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Home Value Trends in Hawaii


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When you buy a new home, you're making an investment, so it's important to buy in an area your home value can continue to appreciate. To do that, you've got to look into specific geographic areas. Take a look at past home value and home sale trends as well as an area's economy, employment and job growth and the attraction level it has to new residents, and you can more reliably predict where your home value will go over the next few years.

The islands of Hawaii (capital city of Honolulu) have never had a problem attracting visitors and new residents. Though its islands are relatively small, Hawaii boasted a population of 1,211,537 in 2006. Its chief agricultural products include sugarcane, pineapple, nursery stock, livestock and macadamia nuts. Not surprisingly, Hawaii's biggest industrial sector is tourism, and others include food processing, apparel, fabricated metal products and stone, clay and glass products. With such varied trades for employment and such a huge tourism sector, it's not really surprising that most of the state's islands still have rising home value appreciation in a slower market.

As far as tourism goes, Hawaii is one of the bigger vacation attractions of the United States. With surf, sand, sun and adventure on every island, you can have a great time on even the smallest of them. Hawaii has 11 different climate zones, meaning the environment runs from lush forest to dry deserts, from black sand beaches to snow covered mountaintops. The Big Island (Hawaii) is full of ancient Hawaiian temples, European missionaries and is a great place to learn about the history and culture of the state. Maui has a combination of great nightlife, shopping and dining and natural adventures including hiking, water sports, wildlife watching and terrain exploring.

The island of Kauai is home of the “Grand Canyon of the Pacific” and the only navigable river in Hawaii. The more rural island of Molokai is considered the most “Hawaiian” island and is ideal for the true outdoorsman. The island of Oahu, one of the most popular in the state, had an amazing downtown area, great surfing and holds the Pearl Harbor Memorial. If you're looking for a more tropical and laid back vacation, Hawaii is the spot to be. With so many attractions and different places to visit, it's no wonder visitors make the decision to become permanent residents, assuring the stability of home value and the real estate market.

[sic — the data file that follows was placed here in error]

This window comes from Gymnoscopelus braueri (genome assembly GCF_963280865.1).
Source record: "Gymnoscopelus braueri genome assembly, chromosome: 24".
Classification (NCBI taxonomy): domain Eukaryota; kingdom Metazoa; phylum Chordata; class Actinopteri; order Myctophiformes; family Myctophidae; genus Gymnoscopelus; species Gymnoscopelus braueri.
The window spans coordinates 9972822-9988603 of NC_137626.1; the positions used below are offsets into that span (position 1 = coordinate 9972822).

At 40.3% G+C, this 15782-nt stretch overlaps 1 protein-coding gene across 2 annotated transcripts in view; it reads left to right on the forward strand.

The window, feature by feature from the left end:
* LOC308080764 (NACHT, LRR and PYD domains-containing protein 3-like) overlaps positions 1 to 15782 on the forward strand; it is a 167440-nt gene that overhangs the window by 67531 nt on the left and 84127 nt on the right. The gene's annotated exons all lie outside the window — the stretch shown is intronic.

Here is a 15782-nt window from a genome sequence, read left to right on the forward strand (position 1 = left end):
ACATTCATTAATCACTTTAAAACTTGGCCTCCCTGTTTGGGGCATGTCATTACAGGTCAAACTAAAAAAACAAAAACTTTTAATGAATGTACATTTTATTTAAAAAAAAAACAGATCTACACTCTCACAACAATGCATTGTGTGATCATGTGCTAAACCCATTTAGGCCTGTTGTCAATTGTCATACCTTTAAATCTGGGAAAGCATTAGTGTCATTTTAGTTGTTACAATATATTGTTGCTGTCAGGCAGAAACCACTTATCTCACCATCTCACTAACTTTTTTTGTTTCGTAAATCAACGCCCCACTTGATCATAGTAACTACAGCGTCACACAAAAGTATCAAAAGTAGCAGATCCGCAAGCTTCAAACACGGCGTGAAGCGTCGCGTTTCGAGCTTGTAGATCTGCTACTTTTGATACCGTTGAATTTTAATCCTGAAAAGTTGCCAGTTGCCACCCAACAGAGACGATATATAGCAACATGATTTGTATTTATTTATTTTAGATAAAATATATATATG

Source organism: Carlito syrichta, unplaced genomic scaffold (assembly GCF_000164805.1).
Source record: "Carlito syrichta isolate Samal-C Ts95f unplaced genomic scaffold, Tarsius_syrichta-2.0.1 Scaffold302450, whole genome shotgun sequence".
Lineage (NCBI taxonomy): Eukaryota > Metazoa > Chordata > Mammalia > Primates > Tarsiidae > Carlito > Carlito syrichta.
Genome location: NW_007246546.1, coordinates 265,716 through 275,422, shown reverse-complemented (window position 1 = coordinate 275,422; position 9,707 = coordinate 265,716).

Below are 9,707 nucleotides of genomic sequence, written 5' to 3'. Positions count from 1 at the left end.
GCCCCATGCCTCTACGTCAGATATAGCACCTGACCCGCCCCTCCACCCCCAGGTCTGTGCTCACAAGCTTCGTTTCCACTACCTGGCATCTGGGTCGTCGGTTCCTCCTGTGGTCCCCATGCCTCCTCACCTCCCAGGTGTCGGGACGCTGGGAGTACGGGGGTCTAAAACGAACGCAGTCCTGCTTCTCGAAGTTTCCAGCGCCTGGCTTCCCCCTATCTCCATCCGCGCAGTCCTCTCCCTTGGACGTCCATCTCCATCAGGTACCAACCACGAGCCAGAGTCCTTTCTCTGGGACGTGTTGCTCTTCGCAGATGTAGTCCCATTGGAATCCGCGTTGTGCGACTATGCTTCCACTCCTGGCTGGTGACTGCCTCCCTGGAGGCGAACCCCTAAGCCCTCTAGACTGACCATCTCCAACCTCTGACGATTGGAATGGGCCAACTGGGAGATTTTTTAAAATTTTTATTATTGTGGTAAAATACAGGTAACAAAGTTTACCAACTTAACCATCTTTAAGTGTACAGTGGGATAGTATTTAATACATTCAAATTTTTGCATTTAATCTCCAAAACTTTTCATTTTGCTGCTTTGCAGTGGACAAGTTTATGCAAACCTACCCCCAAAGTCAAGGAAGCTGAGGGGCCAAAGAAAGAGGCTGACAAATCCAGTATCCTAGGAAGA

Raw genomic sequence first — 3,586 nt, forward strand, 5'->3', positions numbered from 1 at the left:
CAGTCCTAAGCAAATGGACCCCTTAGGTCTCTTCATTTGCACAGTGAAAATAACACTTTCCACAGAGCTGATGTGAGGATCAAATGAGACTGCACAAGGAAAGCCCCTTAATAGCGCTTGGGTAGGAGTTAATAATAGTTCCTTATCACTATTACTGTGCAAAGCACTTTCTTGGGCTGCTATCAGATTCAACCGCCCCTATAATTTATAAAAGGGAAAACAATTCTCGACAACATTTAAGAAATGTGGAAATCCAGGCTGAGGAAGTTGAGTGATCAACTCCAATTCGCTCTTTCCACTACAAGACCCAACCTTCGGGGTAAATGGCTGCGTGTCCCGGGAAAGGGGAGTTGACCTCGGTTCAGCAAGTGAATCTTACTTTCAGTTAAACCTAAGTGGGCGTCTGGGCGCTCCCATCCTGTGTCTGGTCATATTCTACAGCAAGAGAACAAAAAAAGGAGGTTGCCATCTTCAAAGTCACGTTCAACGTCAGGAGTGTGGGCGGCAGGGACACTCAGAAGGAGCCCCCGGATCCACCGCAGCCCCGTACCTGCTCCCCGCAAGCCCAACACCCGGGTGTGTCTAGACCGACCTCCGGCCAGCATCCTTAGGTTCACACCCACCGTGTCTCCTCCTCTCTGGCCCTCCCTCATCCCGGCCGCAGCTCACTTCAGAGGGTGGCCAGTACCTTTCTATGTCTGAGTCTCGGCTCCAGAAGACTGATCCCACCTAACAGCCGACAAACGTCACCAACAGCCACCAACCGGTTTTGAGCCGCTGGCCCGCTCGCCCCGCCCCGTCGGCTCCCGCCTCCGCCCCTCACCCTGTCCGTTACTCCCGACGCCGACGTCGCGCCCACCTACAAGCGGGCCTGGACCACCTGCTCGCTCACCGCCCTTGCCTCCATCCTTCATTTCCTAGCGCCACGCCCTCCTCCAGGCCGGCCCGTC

Hawaii has a high median household income compared to the rest of the nation at about $58,112 in 2005 (which actually was a slight decline from 2004) and a very low unemployment rate of 2.5% in May 2007. Professional and business services and leisure and hospitality has seen job growth, while government and trade, transport and utility jobs have declined. With an average home value of about $550,000, Hawaii is one of the more expensive places to buy a home in the United States. Their strong labor market, rising incomes and quickly rising home value equals a stable market for most. However, while their median income is high, home value prices are much higher, making homes less affordable then in other “poorer” states.

For now, most agents are noticing homes are spending a bit less time on the market in the 2nd quarter of 2007. One of the most expensive islands, Oahu, has a median home value of $665,000 which is down a couple thousand from the median in May of 2006. According to the Realtor Association of Maui statistics, the average home value sale price on the island of Maui at the end of April 2007 was over one million dollars! The smaller islands tend to be more affordable at this point, though the Big Island Hawaii saw a home value median of $430,000 at the end of 2006. Two of the smallest islands, Molokai and Lanai have the lowest median home value at $415,000 for Molokai (which is down from $505,000 in 2006) and 472,000 for Lanai, which is up from $410,000 in 2006.

With unemployment as low as it is, and home value prices high, it is unlikely for Hawaii's home value averages to continue skyrocketing. As of now, most areas of the state are leveling out and still appreciating slowly, while others, such as Molokai, have actually seen a decrease in home value appreciation. Over time, this will likely level off as well, and Hawaii will settle back into a stable, calm market with gradual rises in home value rates.

Ashley Lichty is a webmaster and the resident SEO of Web Xtreme, Inc. She has a background in real estate and marketing with an emphasis in writing.

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